The following privileges are needed by the View Manager:

  • Folder->Create Folder
  • Folder->Delete Folder
  • Virtual Machine->Configuration->Add or Remove Device
  • Virtual Machine->Configuration->Advanced
  • Virtual Machine->Configuration->Modify Device Settings
  • Virtual Machine->Interaction->Power Off
  • Virtual Machine->Interaction->Power On
  • Virtual Machine->Interaction->Reset
  • Virtual Machine->Interaction->Suspend
  • Virtual Machine->Inventory->Create New
  • Virtual Machine->Inventory->Remove
  • Virtual Machine->Provisioning->Customize
  • Virtual Machine->Provisioning->Deploy Template
  • Virtual Machine->Provisioning->Read Customization Specifications
  • Resource->Assign virtual machine to Resource Pool

The following privileges are needed by the View Composer:

  • Datastore->Allocate Space
  • Datastore->Browse Datastore
  • Datastore->Low Level File Operations
  • Virtual Machine->Inventory->(All Privileges)
  • Virtual Machine->Configuration->(All Privileges)
  • Virtual Machine->State->(All Privileges)
  • Virtual Machine->Provisioning->Clone Virtual Machine
  • Virtual Machine->Provisioning->Allow Disk Access
  • Network->(All Privileges)

If you are going to use Local Mode the account will need the following privileges:

  • Global->Set Custom Attribute
  • Host->Configuration->System Management

Next we need a service account in either the same domain or a trusted domain as the View Connection Server. This account should have the following permissions to the organization units (OUs) that you will be deploying the virtual desktops to:

  • List Contents
  • Read All Properties
  • Write All Properties
  • Read Permisisions
  • Create Computer Objects
  • Delete Computer Objects

Now it is time to configure the Connection Server. First we have to do the license, which we navigate to that section by clicking on Product Licensing and Usage on the left-hand menu. Edit the license and verify.

Now we must add the Virtual Center server. To do this under the View Configuration section click on Servers. Under the vCenter Servers section click Add. Fill in the FQDN of the Virtual Center server, the username and password of the Virtual Center account with the appropriate permissions outlined above. If you are using View Composer, then enable it; Click on the Add button. Type the FQDN of the domain, the username including domain and the account password. This is the Active Directory account you configured with the necessary permissions on those particular OUs to deploy the virtual desktops. Click Ok when completed.

This is a very basic configuration to begin with. There is still Client connections, pools and more to cover before this would be production ready. I will cover that in another post.

VMware View 5 Components and Requirements

VMware View 5 has four types of servers:

  • Connection Server
  • Transfer Server
  • Security Server
  • Composer Server

Connection Server
The Connection Server, also known as the broker, authenticates users against Active Directory and then directs them to the correct virtual workstation. This server can be installed either on Windows 2003 R2 Service Pack 2 for a 32-bit operating system or if you want a 64-bit operating system you would go with Windows 2008 R2.

For production implementations your connection servers should have at least four (v)CPU and 10+ GB of RAM.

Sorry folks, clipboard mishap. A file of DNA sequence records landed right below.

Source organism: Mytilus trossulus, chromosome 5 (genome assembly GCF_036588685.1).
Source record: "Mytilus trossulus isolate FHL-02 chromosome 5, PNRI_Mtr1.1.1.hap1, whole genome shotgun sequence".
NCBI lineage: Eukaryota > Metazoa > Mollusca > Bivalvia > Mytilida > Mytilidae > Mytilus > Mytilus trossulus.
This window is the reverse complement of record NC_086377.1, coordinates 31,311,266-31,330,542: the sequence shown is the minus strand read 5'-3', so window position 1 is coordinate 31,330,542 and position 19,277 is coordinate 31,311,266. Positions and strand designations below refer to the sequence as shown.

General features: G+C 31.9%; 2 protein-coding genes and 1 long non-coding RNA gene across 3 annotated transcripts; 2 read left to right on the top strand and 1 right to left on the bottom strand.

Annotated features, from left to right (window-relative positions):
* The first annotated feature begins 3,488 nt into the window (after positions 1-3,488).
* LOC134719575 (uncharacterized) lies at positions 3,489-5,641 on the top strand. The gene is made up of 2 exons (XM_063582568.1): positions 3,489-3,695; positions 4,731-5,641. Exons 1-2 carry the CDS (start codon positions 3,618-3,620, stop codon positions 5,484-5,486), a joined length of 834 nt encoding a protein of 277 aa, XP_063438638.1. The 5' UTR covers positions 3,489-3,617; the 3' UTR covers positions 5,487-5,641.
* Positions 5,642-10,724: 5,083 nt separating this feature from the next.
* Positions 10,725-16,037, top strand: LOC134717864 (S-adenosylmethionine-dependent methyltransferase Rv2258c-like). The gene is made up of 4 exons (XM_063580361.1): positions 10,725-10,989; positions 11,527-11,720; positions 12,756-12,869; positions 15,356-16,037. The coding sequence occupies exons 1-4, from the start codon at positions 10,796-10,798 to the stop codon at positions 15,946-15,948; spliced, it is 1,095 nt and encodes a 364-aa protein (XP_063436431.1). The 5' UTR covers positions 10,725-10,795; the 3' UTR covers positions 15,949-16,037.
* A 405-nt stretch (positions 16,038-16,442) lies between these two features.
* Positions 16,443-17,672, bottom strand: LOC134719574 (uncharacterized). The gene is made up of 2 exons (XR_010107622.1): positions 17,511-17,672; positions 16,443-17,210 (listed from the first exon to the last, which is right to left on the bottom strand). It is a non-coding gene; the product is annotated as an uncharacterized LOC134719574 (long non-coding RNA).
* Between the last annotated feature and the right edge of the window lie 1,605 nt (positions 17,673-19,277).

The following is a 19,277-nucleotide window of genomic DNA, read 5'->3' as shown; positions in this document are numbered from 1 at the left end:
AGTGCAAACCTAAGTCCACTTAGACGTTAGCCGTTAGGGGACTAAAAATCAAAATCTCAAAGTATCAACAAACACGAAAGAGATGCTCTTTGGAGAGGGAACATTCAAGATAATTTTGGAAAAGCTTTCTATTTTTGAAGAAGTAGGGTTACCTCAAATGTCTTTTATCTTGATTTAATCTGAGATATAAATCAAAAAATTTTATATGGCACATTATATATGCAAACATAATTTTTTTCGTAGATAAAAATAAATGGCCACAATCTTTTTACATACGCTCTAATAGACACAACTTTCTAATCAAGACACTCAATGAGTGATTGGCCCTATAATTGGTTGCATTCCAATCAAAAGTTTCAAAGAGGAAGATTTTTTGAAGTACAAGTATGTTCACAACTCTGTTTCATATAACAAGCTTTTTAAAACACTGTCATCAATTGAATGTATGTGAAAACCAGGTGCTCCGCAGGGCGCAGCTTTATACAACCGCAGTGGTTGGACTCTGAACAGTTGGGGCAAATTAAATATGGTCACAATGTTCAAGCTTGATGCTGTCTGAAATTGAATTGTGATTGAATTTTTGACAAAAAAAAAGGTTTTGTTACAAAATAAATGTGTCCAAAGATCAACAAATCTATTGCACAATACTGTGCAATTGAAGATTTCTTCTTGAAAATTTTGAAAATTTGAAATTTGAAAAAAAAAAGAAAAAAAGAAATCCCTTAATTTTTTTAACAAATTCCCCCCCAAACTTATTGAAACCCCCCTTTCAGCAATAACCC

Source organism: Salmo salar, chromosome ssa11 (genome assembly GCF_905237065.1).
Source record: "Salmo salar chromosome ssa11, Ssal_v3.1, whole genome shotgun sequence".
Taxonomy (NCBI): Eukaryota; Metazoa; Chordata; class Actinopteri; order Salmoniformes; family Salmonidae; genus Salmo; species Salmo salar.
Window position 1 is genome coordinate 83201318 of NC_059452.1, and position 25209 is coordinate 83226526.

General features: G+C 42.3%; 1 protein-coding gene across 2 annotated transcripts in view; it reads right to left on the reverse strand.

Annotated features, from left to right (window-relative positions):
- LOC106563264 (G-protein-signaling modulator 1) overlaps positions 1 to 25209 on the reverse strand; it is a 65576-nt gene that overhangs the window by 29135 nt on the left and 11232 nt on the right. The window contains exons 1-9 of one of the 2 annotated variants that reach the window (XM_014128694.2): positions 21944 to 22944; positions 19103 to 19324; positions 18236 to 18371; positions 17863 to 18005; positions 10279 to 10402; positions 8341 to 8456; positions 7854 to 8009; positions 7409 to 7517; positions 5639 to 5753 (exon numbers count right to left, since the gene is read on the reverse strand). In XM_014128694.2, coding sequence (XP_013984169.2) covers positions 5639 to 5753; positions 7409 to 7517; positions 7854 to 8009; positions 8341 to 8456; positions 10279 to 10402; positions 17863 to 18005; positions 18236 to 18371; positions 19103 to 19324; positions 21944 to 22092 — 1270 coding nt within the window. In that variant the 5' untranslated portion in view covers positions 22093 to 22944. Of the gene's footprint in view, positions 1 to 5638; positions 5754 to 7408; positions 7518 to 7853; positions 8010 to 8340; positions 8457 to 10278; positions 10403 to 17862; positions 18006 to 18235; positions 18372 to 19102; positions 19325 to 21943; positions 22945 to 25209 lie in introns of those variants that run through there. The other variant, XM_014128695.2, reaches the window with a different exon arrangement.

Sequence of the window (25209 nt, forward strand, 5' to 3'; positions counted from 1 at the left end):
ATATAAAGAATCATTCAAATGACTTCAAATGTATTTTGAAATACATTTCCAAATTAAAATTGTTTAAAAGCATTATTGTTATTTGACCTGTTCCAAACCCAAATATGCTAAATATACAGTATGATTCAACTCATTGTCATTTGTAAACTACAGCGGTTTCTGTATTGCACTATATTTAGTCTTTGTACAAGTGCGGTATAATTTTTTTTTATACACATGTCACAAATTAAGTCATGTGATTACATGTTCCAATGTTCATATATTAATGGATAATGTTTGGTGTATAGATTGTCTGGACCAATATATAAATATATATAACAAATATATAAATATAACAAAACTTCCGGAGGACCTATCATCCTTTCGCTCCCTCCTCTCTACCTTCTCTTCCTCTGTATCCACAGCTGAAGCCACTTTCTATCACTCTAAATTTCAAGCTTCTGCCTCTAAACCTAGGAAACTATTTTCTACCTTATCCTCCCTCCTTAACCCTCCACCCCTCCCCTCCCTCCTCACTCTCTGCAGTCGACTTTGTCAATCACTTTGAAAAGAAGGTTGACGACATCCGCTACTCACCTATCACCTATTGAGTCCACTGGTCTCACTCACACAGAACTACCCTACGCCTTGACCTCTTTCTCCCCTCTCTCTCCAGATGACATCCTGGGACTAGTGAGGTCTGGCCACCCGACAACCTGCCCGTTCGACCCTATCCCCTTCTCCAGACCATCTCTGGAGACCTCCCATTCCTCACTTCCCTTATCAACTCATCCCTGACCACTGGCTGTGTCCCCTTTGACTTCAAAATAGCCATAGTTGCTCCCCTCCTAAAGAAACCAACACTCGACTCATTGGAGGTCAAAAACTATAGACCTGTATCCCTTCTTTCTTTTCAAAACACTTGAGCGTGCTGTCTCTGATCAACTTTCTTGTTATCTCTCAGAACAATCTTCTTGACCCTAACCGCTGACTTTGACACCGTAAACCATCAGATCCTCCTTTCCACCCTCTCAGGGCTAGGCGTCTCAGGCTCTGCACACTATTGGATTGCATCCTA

In order for the connection server to work, you must have one of the following versions of vSphere:

  • vSphere 4.0 Update 3
  • vSphere 4.1 Update 1
  • vSphere 5.0

When you install the second connection server, you will install it as a Replica Server. Replica’s should be installed in the same network location over a local area network. You should not install them in separate network location separated by a wide are network. Doing this could cause issues with the LDAP (ADAM) database becoming inconsistent and causing users to not be able to connect to their virtual desktops.

Transfer Server
This optional component can be installed to allow for the check-in, check-out and replication of virtual desktops that will be used in local mode. Local mode allows the virtual desktop to be run on a physical Windows desktop without being directly connected to the connection server.

The Transfer Server must be managed by the same virtual center server that manages the virtual desktops.

Note: Must be installed with an LSI Logic Parallel SCSI controller.

This server can be installed either on Windows 2003 R2 Service Pack 2 for a 32-bit operating system or if you want a 64-bit operating system you would go with Windows 2008 R2.

Security Server
This optional component can be installed to provide more security between the clients connecting from the Internet to the connection server.

Composer Server
Composer allows you to deploy many virtual workstation from a base image and only record changes to those individual workstations, using a process of linked clones. While using composer will change your storage requirements and increase your View licensing costs, it is usually made up with the overall saving in the storage required for a large VDI deployment.

Composer server you must have one of the following versions of vSphere:

  • vSphere 4.0 Update 3
  • vSphere 4.1 Update 1
  • vSphere 5.0

A database running on SQL 2005 service pack 3, SQL Server 2008 R2 Express, SQL Server 2008 service Pack 1, Oracle 10g Release 2 or Oracle 11g Release 2 with Oracle 11.2.0.1 Patch 5 is required to install Composer. You can use the same instance of SQL server as your Virtual Center server.